As part of the greater battle of Noemfoor in Dutch New Guinea on the 3rd and 4th of July 1944, the 1st and 3rd Battalions of the 503rd PIR conducted a combat jump to reinforce American positions and to secure the Kamiri airfield. Due to poor jump conditions that led to excessive casualties, the drop of the 2nd battalion was scratched and they were landed by sea instead.
7. Operation Dragoon
As part of the 1st Airborne Task Force the 517th Parachute Regimental Combat Team, the 509th and 551st Parachute Infantry Battalions, 463rd Parachute Field Artillery Battalion and numerous glider and parachute units in support, performed a combat jump into Southern France as the spearhead of Operation Dragoon on 15 August 1944. Due to poor visibility, most of the pathfinders and therefore most of the follow-on forces missed their drop zones and were widely scattered. Despite this, as had happened in Normandy two months prior, many of the men were able to regroup and secure their objectives.
8. Operation Market-Garden
During the infamous “a bridge too far” operation, American airborne units, the 82nd and 101st Airborne Divisions, jumped into Nazi occupied Holland during the daylight hours of 17 September 1944. Operation Market, the airborne component of Market-Garden, was the largest airborne operation ever undertaken, though due to a number of circumstances, it would ultimately be a failure and ended the Allies’ hopes of finishing the war by Christmas.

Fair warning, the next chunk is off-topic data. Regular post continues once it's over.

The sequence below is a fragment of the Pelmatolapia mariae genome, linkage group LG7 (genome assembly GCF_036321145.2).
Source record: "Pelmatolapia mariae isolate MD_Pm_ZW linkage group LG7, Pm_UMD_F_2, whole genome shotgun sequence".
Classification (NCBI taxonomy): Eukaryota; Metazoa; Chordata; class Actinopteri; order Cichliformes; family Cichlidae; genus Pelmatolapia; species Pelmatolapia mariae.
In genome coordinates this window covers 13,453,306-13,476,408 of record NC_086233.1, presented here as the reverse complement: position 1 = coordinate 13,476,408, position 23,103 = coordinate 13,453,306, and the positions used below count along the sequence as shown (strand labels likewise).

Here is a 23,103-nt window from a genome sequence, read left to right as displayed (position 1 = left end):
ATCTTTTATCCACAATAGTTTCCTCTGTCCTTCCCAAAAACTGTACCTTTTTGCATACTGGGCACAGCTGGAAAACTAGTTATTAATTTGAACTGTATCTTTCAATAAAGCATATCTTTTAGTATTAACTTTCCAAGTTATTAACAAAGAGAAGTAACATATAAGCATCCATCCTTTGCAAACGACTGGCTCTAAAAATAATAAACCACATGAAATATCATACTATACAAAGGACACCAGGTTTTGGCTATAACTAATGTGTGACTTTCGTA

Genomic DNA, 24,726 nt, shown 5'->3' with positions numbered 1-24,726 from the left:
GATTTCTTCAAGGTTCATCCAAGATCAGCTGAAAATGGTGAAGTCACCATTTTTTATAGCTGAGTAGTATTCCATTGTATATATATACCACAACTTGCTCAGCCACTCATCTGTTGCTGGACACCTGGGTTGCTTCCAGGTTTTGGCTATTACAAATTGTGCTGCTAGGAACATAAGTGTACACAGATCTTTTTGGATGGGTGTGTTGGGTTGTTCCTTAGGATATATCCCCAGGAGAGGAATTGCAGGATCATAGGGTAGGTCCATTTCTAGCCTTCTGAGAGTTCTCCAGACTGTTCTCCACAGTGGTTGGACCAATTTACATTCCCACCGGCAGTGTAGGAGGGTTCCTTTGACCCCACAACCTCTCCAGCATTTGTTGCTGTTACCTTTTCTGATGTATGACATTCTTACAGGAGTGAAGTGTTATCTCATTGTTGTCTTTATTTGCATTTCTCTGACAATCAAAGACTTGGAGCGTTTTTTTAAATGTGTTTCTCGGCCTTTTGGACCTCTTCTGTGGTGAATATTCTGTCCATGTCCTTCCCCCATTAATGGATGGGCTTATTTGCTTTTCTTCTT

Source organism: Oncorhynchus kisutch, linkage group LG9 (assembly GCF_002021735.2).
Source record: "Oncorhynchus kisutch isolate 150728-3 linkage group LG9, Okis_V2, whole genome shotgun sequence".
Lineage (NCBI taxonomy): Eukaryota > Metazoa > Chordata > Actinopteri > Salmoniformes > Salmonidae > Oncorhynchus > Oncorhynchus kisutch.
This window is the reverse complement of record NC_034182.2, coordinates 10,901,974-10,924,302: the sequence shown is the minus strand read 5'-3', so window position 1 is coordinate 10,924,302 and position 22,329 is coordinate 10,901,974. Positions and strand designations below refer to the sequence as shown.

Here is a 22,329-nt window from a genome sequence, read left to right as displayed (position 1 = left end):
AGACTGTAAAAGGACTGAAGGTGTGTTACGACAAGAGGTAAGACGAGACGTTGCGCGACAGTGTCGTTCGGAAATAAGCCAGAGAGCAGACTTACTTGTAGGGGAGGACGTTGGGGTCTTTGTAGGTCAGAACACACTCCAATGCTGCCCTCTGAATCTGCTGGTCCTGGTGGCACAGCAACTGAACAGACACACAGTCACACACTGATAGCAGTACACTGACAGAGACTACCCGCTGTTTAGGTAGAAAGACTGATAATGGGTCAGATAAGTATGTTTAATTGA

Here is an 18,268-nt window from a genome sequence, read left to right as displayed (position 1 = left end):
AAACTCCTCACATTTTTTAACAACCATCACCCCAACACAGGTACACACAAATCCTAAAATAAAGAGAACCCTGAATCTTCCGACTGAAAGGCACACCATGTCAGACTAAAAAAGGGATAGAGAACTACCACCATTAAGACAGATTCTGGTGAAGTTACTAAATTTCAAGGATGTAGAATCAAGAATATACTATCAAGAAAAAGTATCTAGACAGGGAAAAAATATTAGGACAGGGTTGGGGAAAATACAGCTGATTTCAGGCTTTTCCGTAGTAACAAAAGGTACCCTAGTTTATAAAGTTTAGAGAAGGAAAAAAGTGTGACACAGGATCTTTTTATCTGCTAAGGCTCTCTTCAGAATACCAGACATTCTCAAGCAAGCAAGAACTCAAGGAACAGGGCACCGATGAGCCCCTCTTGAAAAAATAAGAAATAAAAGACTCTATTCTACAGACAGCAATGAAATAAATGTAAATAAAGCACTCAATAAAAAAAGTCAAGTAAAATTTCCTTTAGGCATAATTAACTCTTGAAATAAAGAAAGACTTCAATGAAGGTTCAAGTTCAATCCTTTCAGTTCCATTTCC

9. Battle of Luzon
As part of the battle for the island of Luzon in the Philippines and the drive by the U.S. Sixth Army to take Manila, the 511th PIR and 457th PFAB, part of the 11th Airborne Division, dropped onto Tagatay Ridge south of Manila on 3 February 1945. The jumped linked up the 511th and 457th with the 187th and 188th Glider Infantry Regiments and the rest of the 11th Airborne Division for the drive to Manila.
10. Operation Topside
On 16 February 1945, the 503rd PRCT performed the combat jump that would give it the enduring nickname “The Rock” onto the fortress island of Corregidor. The 503rd dropped right on top of Japanese positions and, in conjunction with the 34th Infantry Regiment, fought viciously to recapture Corregidor, which had been the last bastion of American resistance in the Philippines some three years earlier.
11. Operation Varsity
American Paratroopers in Operation Varsity